On 15 December 2005, in the case of Davidson v Scottish Ministers, the House of Lords ruled that Scottish courts do have the power to make coercive orders against the Scottish Ministers requiring them to do, or not do, a particular action in judicial review proceedings.
Scott Davidson spent 18 months in Barlinnie prison where he complained about overcrowding, inadequate sanitary facilities and poor regime activities. He claimed that detention in such conditions breached Article 3 of the European Convention on Human Rights, as it was inhuman or degrading treatment. Mr Davidson sought a judicial review in the Court of Session in October 2001. Amongst other things, he sought an order requiring the Scottish Ministers to secure his transfer to prison conditions compliant with Article 3. His application was refused as the Lord Ordinary was bound by a previous decision of the Inner House of the Court of Session which provided that orders of interdict against the Crown were prohibited by the Crown Proceedings Act 1947 (the "Act"). Davidson's appeal to an Extra Division of the Court of Session was similarly dismissed. By the time Mr Davidson's further appeal had reached the House of Lords, he was out of prison but, nevertheless, sought clarity on the issue of coercive orders against Scottish Ministers.
It was held that, whilst the Crown Proceedings Act 1947 prevented Scottish courts from granting interdicts or orders for specific performance in some civil proceedings, it was not prevented in all civil proceedings. The question was: in which civil proceedings were courts allowed to grant interdicts or orders against the Scottish Ministers?
The Crown Proceedings Act does contain a definition of "civil proceedings", however it refers only to English proceedings and there is no equivalent definition for Scottish proceedings. The House of Lords therefore looked at the effect that the Act had in England and the situation in Scotland before the Act was brought into force to determine the scope of the limitation. The Court accepted that there was evidence that the Scottish courts had powers to make orders against Ministers of the Crown before the 1947 Act was introduced. The Court concluded that this, together with the lack of a Scottish-specific definition of "civil proceedings" demonstrating the extent of the limitation, combined to illustrate that it was unlikely that the drafters intended to remove an existing power from the Scottish courts without specifically stating that.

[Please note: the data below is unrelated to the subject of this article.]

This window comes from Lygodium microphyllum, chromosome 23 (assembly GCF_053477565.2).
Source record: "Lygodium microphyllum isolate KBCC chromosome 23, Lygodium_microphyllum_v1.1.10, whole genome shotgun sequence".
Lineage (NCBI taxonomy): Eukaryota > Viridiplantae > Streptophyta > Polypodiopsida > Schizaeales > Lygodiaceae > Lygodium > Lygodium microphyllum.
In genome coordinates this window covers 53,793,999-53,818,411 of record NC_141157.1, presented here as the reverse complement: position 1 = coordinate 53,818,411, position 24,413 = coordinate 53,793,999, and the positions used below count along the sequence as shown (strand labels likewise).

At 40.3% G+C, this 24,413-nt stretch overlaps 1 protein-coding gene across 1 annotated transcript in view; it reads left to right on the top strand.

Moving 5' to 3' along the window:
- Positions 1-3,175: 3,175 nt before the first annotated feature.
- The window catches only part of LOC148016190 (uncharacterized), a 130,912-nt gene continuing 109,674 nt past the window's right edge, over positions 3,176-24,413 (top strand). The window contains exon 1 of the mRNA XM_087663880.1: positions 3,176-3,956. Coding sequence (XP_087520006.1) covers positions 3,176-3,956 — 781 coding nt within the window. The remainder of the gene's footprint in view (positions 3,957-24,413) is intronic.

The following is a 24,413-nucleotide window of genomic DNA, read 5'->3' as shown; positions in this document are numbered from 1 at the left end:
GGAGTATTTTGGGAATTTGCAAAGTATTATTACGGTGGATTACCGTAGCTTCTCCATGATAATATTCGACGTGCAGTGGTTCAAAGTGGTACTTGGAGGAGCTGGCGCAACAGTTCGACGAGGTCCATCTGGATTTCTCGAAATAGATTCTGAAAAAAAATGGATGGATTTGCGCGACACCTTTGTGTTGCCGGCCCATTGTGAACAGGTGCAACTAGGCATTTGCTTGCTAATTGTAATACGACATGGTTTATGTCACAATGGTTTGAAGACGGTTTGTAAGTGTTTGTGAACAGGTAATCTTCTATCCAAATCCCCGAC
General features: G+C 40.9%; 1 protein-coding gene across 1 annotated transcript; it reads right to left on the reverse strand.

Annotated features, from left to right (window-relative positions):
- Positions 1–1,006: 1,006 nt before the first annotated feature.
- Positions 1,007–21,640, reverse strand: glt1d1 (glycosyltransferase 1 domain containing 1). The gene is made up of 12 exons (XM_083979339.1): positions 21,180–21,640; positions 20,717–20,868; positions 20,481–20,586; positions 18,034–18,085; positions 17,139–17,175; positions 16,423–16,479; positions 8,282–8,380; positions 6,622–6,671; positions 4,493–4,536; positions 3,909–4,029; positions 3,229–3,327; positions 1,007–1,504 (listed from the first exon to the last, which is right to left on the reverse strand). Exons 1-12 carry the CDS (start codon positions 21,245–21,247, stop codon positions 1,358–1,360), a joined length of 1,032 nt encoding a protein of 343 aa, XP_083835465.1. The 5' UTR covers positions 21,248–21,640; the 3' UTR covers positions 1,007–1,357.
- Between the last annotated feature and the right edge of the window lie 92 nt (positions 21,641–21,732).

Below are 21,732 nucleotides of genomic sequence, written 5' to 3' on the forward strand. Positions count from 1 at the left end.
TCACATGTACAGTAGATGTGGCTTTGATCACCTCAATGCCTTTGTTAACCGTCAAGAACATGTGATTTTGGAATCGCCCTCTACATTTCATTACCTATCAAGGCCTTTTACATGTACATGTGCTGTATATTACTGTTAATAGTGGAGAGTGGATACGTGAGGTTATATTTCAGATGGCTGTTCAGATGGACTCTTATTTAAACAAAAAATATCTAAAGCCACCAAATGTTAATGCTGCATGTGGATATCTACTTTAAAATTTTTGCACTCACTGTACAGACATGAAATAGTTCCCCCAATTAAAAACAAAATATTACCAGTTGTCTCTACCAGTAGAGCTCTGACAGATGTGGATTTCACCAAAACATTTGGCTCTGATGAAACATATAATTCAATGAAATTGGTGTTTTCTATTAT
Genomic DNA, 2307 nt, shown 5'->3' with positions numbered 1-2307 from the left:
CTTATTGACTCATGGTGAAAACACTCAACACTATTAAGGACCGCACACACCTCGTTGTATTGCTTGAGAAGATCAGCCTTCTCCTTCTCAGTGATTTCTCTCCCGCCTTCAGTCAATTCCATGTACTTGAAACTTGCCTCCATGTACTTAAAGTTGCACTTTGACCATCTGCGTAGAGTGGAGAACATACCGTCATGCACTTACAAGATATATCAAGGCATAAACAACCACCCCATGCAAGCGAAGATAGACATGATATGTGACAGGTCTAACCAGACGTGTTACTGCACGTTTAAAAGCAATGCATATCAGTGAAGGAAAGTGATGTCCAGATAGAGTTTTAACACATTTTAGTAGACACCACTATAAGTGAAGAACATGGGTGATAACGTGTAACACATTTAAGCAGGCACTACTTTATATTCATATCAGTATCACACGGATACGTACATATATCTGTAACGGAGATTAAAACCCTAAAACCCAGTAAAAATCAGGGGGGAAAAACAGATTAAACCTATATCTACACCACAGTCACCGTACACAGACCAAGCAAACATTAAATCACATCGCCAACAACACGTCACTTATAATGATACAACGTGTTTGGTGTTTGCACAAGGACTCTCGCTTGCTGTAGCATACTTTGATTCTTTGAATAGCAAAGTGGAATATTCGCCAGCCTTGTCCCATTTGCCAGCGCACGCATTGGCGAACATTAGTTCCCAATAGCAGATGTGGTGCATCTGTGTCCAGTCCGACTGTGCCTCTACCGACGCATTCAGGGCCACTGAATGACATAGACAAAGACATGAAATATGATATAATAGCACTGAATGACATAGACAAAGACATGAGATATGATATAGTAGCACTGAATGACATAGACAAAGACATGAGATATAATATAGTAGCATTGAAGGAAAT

The Court considered that harmonisation was likely to be the underlying goal of the Crown Proceedings Act. Lord Roger of Earlsferry also looked at the phraseology of the Act and its interaction with the Scotland Act 1998 and concluded that Scottish courts were only prevented from granting interdicts or orders in private proceedings against the Crown. This judicial review was a public law matter and so it was held a coercive order could be made against the Scottish Ministers.
Ultimately, however, as Mr Davidson had been released before this decision was reached, the Court found that there was no need to grant the declarator sought.